The number of passengers carried by foreign and domestic airlines operating in the United States rose 3.4% to 965 million passengers for domestic and international flights in 2017, from 933.1 million in 2016, according to the Bureau of Transportation Statistics. This was more than the previous record set in 2016.
The rise was a result of a 3% increase in the number of passengers on domestic flights (741.6 million) and a 4.8% increase in passengers on flights to and from the United States (223.4 million), compared to the number of passengers on 2016 flights. U.S. airlines carried 3% more passengers on domestic flights and 3.5% more passengers on international flights, from 2016. Foreign airlines carried 6.1% more passengers to and from the United States, compared to 2016. The number of passengers on flights to and from the United States exceeded the previous high set in 2016.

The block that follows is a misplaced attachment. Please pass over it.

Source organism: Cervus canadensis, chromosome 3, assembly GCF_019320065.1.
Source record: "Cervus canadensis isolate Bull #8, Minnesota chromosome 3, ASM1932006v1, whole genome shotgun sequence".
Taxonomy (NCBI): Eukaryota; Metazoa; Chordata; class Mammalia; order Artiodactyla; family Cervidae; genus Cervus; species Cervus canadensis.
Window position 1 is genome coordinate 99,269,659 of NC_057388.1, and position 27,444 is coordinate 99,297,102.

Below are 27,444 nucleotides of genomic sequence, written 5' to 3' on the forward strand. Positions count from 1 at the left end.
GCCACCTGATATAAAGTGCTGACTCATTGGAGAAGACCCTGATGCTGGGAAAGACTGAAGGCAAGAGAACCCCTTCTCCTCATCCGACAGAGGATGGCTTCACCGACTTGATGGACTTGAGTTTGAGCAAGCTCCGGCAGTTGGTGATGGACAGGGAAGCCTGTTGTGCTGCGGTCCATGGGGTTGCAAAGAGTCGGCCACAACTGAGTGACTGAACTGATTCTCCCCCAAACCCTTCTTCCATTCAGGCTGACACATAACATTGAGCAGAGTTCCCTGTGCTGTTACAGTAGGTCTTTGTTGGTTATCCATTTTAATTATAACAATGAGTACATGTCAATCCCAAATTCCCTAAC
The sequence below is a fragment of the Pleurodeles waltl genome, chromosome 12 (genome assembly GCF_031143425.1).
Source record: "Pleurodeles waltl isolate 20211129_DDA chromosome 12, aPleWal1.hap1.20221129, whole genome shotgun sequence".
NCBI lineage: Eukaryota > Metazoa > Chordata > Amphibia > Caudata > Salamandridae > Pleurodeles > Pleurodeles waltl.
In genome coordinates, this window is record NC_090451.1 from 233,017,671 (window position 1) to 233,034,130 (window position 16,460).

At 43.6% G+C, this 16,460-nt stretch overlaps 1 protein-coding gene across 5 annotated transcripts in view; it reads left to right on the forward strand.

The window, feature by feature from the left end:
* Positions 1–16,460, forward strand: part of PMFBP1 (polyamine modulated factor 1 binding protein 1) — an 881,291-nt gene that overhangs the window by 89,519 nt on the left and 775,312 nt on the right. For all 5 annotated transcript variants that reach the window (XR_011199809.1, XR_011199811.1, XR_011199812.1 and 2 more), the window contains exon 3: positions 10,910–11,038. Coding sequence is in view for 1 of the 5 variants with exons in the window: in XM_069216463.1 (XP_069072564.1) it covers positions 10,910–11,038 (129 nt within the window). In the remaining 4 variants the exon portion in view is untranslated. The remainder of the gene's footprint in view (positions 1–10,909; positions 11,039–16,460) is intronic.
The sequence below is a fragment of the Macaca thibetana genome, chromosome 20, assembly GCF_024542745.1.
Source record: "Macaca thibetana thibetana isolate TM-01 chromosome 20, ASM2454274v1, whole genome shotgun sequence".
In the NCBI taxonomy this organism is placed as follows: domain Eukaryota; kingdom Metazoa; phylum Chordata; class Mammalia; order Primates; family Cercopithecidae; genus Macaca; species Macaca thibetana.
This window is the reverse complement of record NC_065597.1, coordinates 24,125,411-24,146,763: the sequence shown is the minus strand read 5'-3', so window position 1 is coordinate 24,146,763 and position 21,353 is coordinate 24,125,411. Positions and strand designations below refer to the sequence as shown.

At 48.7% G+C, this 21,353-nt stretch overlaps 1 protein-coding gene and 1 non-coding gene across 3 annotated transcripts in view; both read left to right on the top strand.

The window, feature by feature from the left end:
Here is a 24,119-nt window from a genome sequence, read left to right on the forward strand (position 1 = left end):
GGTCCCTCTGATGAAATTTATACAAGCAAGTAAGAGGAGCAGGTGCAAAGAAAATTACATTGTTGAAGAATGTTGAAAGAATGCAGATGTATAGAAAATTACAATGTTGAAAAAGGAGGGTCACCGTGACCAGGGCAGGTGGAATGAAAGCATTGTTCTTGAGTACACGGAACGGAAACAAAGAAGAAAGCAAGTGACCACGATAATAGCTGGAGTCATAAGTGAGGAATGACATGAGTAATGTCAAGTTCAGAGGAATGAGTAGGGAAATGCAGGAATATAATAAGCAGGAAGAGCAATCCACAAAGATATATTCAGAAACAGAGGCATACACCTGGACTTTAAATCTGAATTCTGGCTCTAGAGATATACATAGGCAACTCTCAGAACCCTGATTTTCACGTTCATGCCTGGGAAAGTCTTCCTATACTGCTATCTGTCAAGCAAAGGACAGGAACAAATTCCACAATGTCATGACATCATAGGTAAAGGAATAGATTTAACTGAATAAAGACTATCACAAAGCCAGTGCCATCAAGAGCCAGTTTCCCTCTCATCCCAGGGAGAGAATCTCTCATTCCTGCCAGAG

The number of total passengers for Southwest Airlines rose 3.9% to 157.677 million, from 2016 and was more than any other U.S. airline, according to BTS. The number of passengers American Airlines carried to and from the United States rose 3% to 28.392 million and was more than any other U.S. or foreign carrier. The number of passengers British Airways carried to and from the United States fell 1.2% to 7.073 million and was more than any other foreign airline.
Total passengers for Atlanta Hartsfield-Jackson International fell 0.5% to 50.223 million and was more than any other U.S. airport. The number of passengers boarding international flights at New York John F. Kennedy rose 2.5% to 16.032 million and was more than any other U.S. airport.
Revenue passenger-miles, which measures demand, and available seat-miles, which represents capacity, both increased by 4.4%. As a result, load factor, which measures the use of capacity, was unchanged. Demand on international flights increased 5.2%, and capacity rose 5.1%. Load factor on international flights increased 0.1 percentage points to 80.6.